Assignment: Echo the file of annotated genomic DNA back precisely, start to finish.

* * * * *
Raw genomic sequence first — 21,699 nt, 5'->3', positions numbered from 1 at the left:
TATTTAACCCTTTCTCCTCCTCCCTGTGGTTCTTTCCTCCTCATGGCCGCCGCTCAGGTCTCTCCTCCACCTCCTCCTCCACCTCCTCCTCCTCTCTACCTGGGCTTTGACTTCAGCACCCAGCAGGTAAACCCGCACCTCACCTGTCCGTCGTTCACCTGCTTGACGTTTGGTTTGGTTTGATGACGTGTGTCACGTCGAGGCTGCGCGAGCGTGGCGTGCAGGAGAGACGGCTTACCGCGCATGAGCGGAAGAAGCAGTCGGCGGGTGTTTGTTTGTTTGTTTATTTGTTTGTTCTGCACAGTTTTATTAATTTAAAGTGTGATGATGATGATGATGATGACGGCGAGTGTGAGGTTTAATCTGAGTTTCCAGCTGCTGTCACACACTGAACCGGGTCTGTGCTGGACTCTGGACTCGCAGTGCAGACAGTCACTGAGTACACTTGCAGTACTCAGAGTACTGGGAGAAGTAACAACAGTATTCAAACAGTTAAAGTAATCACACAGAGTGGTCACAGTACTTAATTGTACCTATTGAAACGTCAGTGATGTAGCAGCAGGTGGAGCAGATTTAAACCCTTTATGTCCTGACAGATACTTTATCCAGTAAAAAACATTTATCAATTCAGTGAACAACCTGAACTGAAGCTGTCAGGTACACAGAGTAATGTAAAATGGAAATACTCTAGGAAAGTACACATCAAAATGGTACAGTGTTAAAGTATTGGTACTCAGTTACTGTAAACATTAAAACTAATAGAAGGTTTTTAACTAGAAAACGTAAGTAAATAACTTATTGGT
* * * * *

Raw genomic sequence first — 21,699 nt, 5'->3', positions numbered from 1 at the left:
TATTTAACCCTTTCTCCTCCTCCCTGTGGTTCTTTCCTCCTCATGGCCGCCGCTCAGGTCTCTCCTCCACCTCCTCCTCCACCTCCTCCTCCTCTCTACCTGGGCTTTGACTTCAGCACCCAGCAGGTAAACCCGCACCTCACCTGTCCGTCGTTCACCTGCTTGACGTTTGGTTTGGTTTGATGACGTGTGTCACGTCGAGGCTGCGCGAGCGTGGCGTGCAGGAGAGACGGCTTACCGCGCATGAGCGGAAGAAGCAGTCGGCGGGTGTTTGTTTGTTTGTTTATTTGTTTGTTCTGCACAGTTTTATTAATTTAAAGTGTGATGATGATGATGATGATGACGGCGAGTGTGAGGTTTAATCTGAGTTTCCAGCTGCTGTCACACACTGAACCGGGTCTGTGCTGGACTCTGGACTCGCAGTGCAGACAGTCACTGAGTACACTTGCAGTACTCAGAGTACTGGGAGAAGTAACAACAGTATTCAAACAGTTAAAGTAATCACACAGAGTGGTCACAGTACTTAATTGTACCTATTGAAACGTCAGTGATGTAGCAGCAGGTGGAGCAGATTTAAACCCTTTATGTCCTGACAGATACTTTATCCAGTAAAAAACATTTATCAATTCAGTGAACAACCTGAACTGAAGCTGTCAGGTACACAGAGTAATGTAAAATGGAAATACTCTAGGAAAGTACACATCAAAATGGTACAGTGTTAAAGTATTGGTACTCAGTTACTGTAAACATTAAAACTAATAGAAGGTTTTTAACTAGAAAACGTAAGTAAATAACTTATTGGT